BP Predict’s World Falling Short of Paris Climate Accord

Despite the rate of global carbon emissions having fell sharply, it looks as though the world is falling far short of the 2015 Paris climate goals according to BP’s annual Energy Outlook.

The 20-year outlook report was released Wednesday and it projects global carbon emissions will grow by 0.6 percent a year — compared to 2.1 percent now — but the contention that emissions will still be increasing at all by 2035 places the world well off of its stated goals.

Trump seems to be up in arms in regards to the situation, at one point he stated he’ll keep an “open mind” about the deal while on another occasion he stated that he was considering pulling out. Rex Tillerson, former Exxon Mobil chief and Trump’s pick for secretary of state, indicated that he believes the U.S should stay “at the table” on the agreement.

In order to prevent the world’s average temperature from rising more than 2 degrees Celsius, carbon emissions need to fall an estimated 30 percent by 2035 in order to have a good chance of achieving the goals set out in Paris. As such, more governmental intervention and policies are needed, said BP Chief Executive Bob Dudley.

“In BP, we continue to believe that carbon pricing has an important part to play as it provides incentives for everyone — producers and consumers alike — to play their part,” Dudley said.

BP continues to advocate for so-called carbon taxes with an aim toward the world relying more on natural gas because it burns cleaner than coal. As of recent years, BP has invested more in natural gas production.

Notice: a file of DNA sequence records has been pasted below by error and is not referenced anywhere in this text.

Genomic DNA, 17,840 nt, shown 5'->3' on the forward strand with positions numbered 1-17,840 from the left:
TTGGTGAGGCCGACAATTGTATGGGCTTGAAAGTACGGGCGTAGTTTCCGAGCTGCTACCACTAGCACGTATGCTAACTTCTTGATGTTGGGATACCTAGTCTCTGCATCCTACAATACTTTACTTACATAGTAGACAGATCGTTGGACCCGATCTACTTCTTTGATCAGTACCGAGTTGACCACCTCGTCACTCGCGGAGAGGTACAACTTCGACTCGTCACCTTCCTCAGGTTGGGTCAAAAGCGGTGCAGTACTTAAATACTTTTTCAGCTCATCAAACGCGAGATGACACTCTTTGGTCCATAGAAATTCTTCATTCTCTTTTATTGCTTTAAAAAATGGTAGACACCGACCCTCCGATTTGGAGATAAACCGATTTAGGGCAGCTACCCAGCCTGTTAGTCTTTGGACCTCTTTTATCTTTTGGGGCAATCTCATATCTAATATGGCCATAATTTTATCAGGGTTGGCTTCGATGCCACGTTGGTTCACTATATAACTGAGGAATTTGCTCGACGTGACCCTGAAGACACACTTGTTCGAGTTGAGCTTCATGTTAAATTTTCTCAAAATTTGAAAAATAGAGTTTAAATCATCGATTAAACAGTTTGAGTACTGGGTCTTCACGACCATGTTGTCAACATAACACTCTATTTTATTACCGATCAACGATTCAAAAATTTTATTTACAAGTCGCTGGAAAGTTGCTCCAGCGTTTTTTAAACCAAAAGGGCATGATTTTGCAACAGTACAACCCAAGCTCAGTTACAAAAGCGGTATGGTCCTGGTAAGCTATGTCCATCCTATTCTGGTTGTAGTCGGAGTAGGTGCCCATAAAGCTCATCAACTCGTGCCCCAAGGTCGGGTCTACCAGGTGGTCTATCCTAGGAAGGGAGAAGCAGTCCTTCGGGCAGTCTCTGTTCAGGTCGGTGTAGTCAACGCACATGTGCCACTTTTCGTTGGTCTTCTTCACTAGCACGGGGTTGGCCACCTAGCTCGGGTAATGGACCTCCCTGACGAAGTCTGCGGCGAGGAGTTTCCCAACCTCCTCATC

According to BP Chief Economist Spencer Dale, renewable energy will grow nearly 8 percent a year, nearly quadrupling by 2035, and will by far represent the fastest-growing energy source.

Dale says that natural gas growth will easily outpace oil and coal, and almost two-thirds of the growth comes from the power sector for electricity. The demand of coal worldwide will peak in the mid-2020s as China shifts toward cleaner energy sources. Demand for oil will keep rising, but at a pace of less than 1 percent a year.

The impact of electric vehicles worldwide is still disputable, the growth of which will likely slow oil demand. BP projects electric vehicles globally will increase from 1.2 million in 2015 to 100 million in 2035. While that seems like a huge jump, that would still only represent less than 5 percent of the global vehicle fleet that’s expected to exceed 2 billion by 2035.

Article written by HEI contributor Lydia Ezeakor.

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